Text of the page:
Pretend it’s new-issue day!

Update at 7:07 pm: Please follow me here: http://twitter.com/knittydotcom — I’m posting updates as we have them. This is all good…the fact that it choked is just information. Our SysAdmin is going to tweak things so it won’t do that, but it may be a bit of a process to get there. Your help is appreciated!

Update at 7:40 pm: TEST IS NOW OVER! THANK YOU!

We learned a lot from the problems you all experienced, and so SysAdmin Chris will be doing some adjusting and tweaking and we’ll run another test shortly — probably this weekend.

Thank you for taking time out of your evening to help us make the new server everything we all want it to be! You’re all awesome!


Obsession Thursday: A man.

No, this is not a dating post. In fact, it could be a genderless post entirely, but I thought that title might catch your eye.

This is Christopher. He knits. We love him already.

This is Christopher. He knits. We love him already.

Knitty has a new man. His name is Christopher, and he is going to rock our world. He’s our new System Administrator. He lives in Rochester, NY, with his wife and children and he is a knitter. And he’s come to make Knitty behave better, in a server sense.

He and I have been talking via email and Skype, working to move Knitty to a more suitable server. Not a more expensive one. It turns out we had something twice as expensive as we need, and it still let you all down on launch days. (You know how you have to wait your turn to get in to see a new issue? For hours? Days? That bugs me too.)

So in order to make sure the new server we’ve chosen will do what we want it to, we need your help. It’s easy. Tonight at 7pm eastern time (same time zone as New York City), we’re asking you to come back here and click on the big link that you’ll find on this page. That will take you to what looks like the existing Knitty site, but it’s actually the new server which has a clone of the site. We want as many of  you as possible to try to hit it at the same time to see if it can take the pressure. Click on the main link. Then click around. Look at pages, follow links within the magazine. We’re trying to get thousands and thousands of clicks all at the same time, like we would on a launch day. Click for a while, read some articles, look at patterns. The more pressure we can put on the server for this test, the better.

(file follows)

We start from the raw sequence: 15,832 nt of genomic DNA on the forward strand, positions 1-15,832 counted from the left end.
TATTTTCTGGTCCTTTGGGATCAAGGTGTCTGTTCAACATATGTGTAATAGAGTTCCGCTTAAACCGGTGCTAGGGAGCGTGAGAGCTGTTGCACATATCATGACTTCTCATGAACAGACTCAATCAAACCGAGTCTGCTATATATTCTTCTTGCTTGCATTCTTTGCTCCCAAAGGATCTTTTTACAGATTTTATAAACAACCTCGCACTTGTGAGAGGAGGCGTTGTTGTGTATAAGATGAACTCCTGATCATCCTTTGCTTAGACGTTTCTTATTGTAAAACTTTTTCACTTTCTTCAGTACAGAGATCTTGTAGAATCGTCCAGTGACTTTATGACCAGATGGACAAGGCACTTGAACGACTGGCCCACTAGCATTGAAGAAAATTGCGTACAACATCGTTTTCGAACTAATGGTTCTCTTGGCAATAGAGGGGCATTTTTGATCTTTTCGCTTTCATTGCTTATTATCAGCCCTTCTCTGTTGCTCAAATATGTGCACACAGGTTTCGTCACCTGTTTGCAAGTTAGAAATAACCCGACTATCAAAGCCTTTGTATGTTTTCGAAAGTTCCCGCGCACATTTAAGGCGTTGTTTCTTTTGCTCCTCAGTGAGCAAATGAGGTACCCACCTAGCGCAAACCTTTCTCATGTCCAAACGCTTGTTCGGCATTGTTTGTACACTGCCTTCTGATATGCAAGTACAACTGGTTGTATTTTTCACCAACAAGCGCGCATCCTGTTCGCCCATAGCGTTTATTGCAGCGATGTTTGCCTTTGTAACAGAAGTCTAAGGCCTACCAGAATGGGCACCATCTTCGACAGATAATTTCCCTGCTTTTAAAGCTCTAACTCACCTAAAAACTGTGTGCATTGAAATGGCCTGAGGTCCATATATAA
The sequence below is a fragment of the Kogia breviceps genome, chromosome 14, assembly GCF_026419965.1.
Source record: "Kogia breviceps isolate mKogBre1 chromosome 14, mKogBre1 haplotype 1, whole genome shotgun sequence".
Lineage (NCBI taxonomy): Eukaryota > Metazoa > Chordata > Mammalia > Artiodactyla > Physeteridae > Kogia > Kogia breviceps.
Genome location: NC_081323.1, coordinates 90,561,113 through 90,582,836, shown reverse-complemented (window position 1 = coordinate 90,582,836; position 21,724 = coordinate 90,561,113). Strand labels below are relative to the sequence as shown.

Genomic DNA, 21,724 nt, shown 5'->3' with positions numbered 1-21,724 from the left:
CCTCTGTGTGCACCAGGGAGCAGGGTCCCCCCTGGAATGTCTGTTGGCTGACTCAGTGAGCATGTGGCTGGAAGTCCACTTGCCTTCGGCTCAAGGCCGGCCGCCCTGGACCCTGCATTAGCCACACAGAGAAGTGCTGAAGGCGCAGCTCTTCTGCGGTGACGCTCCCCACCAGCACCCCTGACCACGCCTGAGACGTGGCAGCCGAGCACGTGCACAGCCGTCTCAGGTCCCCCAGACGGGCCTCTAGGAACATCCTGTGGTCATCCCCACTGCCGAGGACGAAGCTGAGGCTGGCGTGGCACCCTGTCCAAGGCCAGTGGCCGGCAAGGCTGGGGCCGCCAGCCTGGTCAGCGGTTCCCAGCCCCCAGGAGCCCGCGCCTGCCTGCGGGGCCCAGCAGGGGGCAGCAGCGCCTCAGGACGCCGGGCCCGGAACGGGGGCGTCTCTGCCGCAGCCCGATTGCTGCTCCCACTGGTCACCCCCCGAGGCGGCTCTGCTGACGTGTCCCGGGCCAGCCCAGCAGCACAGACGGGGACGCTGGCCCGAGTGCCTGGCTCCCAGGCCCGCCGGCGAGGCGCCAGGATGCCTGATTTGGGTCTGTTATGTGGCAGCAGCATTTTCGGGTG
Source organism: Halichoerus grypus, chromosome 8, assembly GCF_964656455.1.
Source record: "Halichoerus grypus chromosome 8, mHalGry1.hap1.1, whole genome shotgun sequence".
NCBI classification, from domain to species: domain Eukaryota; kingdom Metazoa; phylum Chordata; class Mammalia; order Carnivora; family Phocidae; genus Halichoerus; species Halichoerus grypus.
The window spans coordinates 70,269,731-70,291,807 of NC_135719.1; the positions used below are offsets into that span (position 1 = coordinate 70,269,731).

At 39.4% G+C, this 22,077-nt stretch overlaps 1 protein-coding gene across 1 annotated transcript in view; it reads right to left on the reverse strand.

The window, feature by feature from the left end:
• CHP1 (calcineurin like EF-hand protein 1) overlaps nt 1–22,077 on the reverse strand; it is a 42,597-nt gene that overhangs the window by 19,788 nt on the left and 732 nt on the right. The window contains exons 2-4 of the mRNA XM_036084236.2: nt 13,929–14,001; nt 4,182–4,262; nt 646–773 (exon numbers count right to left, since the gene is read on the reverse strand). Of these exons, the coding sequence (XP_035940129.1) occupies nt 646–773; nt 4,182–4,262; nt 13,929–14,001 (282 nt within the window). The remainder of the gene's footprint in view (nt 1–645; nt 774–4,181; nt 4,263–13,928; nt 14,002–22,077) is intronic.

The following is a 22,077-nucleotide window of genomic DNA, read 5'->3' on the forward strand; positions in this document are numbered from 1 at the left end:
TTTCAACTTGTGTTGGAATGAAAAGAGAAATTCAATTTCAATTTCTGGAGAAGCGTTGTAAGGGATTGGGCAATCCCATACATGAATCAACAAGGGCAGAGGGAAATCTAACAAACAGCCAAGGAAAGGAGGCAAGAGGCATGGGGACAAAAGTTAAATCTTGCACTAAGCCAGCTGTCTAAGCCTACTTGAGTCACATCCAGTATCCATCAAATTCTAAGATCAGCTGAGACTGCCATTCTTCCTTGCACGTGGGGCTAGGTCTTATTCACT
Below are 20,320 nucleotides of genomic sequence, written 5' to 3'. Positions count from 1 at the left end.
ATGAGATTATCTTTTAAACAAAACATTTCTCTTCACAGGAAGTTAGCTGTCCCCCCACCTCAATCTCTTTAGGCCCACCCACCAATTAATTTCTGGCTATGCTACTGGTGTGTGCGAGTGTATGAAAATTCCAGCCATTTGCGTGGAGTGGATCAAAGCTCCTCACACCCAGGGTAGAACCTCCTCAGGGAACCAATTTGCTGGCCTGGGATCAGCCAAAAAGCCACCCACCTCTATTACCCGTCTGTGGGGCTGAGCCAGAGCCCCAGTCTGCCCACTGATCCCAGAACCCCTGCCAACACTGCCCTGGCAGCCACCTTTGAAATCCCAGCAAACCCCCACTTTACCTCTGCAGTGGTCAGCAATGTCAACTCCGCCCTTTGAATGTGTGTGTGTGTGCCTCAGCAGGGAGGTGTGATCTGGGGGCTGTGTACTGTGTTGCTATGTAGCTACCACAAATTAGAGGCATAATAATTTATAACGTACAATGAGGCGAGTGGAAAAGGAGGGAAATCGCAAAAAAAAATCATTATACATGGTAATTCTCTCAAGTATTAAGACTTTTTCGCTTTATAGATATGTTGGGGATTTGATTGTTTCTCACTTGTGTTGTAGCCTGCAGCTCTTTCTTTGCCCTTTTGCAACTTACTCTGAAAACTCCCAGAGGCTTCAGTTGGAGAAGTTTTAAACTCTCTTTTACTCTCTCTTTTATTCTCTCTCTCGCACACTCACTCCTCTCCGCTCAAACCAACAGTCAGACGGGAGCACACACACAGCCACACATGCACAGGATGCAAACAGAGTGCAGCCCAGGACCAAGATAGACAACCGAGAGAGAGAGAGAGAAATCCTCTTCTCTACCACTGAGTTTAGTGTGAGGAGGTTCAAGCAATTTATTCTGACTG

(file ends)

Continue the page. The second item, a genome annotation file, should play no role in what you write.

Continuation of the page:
We won’t need bug reports. Christopher is awesome at looking at the logs to see what happens, and we’ll both be sitting by our computers, watching this whole thing go down. We will monitor any feedback you have on Twitter with the hashtag #knittyservertest. If you want to follow what’s happening from our perspective, I’m at @knittydotcom

We love you guys, and getting us to a server that can finally handle our traffic properly is the first step in being ready for the future. Please spread the word about the test and set an alarm…come back at 7pm tonight and click!

PS The link will be posted here on the Knittyblog, on Twitter and also on our Facebook page. Remember: Going to the existing Knitty site won’t help the test. Please use the special link which I’ll make big and huge and very noticeable.